And the ever-wrong and unemployable David Shuster joins in.
While accusing Mitt Romney of not understanding banking, he uses a fantasy from a movie as an example of how one should understand banking. No, really.
Here’s what the presumptive Republican presidential nominee said about JPMorgan’s $2 billion loss (which may actually have been $3 billion, or $5 billion, or more, but who’s counting?): “This was a loss to shareholders and owners of JPMorgan and that’s the way America works. Some people experienced a loss in this case because of a bad decision. By the way, there was someone who made a gain.”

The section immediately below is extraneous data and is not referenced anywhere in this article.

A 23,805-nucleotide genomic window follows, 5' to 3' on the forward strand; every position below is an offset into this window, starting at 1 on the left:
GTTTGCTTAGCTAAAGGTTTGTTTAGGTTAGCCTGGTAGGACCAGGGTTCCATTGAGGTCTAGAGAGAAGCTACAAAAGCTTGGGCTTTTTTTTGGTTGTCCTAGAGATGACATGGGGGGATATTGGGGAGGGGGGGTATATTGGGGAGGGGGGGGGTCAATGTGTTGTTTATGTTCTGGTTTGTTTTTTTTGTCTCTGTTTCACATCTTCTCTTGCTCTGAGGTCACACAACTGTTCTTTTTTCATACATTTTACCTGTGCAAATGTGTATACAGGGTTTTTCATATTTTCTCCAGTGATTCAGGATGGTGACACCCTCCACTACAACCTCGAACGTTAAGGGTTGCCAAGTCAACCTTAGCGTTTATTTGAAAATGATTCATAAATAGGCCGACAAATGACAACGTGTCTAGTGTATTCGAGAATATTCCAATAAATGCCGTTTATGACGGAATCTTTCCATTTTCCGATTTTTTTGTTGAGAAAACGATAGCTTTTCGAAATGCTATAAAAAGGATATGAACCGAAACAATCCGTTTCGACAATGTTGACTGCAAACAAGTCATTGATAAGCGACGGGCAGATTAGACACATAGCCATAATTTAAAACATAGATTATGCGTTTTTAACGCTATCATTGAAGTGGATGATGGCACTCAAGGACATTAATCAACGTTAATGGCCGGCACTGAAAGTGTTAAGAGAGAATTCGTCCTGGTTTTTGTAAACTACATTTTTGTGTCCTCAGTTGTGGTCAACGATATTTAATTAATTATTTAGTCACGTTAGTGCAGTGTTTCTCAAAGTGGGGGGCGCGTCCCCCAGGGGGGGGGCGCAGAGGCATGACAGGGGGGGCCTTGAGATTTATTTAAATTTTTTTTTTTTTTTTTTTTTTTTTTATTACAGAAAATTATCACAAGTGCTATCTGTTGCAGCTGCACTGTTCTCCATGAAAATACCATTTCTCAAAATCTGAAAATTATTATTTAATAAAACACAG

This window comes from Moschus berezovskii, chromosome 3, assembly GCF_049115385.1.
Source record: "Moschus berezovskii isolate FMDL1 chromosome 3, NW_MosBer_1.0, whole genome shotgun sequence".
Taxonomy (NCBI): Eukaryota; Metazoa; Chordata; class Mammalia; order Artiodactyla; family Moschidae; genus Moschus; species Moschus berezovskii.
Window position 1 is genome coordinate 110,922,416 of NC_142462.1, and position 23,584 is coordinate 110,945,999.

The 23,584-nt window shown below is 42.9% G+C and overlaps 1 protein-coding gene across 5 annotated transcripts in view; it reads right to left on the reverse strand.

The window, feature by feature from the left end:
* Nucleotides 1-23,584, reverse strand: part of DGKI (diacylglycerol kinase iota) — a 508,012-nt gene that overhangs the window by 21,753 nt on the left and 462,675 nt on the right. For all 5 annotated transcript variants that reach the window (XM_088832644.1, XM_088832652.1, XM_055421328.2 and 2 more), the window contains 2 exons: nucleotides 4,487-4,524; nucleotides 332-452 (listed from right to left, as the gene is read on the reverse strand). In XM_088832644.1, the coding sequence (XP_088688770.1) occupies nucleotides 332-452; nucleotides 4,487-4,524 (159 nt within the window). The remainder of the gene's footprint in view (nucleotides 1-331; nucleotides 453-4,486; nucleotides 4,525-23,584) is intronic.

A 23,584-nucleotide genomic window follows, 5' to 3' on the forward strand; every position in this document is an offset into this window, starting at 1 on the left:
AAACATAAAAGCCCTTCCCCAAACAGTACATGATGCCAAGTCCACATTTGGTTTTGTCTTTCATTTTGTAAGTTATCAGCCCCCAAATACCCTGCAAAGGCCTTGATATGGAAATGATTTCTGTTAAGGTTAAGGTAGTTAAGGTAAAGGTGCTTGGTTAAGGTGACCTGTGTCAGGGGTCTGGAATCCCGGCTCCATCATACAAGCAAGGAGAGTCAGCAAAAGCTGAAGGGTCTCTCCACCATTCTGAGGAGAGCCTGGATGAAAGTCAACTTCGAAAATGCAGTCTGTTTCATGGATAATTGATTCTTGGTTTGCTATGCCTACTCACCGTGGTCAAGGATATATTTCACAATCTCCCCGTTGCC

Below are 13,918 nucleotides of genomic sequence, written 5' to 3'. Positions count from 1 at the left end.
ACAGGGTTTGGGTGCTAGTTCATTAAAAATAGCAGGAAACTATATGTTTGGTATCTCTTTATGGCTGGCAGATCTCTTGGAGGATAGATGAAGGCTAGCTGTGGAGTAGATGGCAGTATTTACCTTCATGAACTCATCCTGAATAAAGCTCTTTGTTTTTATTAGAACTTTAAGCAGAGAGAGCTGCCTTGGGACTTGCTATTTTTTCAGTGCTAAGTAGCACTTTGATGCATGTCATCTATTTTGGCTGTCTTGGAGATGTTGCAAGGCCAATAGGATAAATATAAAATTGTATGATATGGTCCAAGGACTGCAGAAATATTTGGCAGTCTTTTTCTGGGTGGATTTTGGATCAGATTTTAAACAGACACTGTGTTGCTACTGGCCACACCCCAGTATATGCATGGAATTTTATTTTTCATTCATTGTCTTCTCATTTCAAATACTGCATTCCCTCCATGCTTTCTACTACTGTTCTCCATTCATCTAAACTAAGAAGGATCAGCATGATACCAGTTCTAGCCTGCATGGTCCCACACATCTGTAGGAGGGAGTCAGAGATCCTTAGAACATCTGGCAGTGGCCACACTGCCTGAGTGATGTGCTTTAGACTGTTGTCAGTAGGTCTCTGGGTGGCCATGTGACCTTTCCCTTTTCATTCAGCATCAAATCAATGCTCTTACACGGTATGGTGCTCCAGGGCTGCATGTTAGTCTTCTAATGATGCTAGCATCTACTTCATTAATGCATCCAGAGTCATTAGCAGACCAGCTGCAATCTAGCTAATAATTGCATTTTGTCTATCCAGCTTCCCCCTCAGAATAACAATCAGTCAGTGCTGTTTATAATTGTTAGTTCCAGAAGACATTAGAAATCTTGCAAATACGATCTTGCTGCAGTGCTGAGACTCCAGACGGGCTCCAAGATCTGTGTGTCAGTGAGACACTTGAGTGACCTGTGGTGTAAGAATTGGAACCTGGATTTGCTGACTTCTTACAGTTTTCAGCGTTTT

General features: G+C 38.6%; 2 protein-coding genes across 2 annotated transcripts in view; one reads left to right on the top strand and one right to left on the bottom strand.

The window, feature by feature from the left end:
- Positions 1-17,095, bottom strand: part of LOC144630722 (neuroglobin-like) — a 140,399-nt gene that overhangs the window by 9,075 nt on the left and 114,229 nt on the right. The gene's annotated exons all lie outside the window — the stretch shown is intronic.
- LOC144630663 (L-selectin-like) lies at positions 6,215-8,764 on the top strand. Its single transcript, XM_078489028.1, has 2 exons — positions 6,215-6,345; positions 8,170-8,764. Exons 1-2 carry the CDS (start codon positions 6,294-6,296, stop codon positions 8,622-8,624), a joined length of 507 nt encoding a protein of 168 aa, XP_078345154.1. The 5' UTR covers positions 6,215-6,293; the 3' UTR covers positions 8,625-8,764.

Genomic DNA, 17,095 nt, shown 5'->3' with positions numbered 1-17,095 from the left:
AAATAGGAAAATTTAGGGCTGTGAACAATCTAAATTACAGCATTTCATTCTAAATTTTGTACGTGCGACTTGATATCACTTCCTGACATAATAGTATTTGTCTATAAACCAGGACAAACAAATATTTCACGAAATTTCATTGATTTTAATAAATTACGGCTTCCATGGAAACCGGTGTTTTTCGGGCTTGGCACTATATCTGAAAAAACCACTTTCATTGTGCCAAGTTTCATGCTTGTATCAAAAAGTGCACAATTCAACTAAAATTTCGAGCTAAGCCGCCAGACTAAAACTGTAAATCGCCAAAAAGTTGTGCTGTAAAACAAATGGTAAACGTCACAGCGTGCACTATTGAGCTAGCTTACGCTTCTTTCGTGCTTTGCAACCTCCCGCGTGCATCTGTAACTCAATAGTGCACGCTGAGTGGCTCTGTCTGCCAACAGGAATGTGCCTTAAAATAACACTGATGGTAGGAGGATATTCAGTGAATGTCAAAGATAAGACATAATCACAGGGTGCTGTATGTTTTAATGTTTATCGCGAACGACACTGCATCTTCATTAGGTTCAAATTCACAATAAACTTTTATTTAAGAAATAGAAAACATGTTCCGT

What’s wrong with this statement? Well, suppose that someone — say, Jimmy Stewart in the movie “It’s a Wonderful Life” — runs a bank that takes in deposits and invests the money in various ways. And suppose that one of those investments is a risky bet on some complex financial instrument, with Mr. Potter, the evil plutocrat, on the other side.
If Jimmy Stewart’s bet pays off, we’re in Romneyworld: he’s made money, Mr. Potter has lost money, and that’s that. But suppose Jimmy Stewart loses his bet. If the bet was big enough, he no longer has enough assets to pay off his depositors. His bank collapses, probably in a chaotic bank run that takes down the whole town’s economy as collateral damage. Mr. Potter makes money on the deal, but so what?
For Paul Krugman, not only is math hard but reality is hard. Twitter users were quick to correct the “smartest economic reporter out there.”
That will be giggle-snort worthy!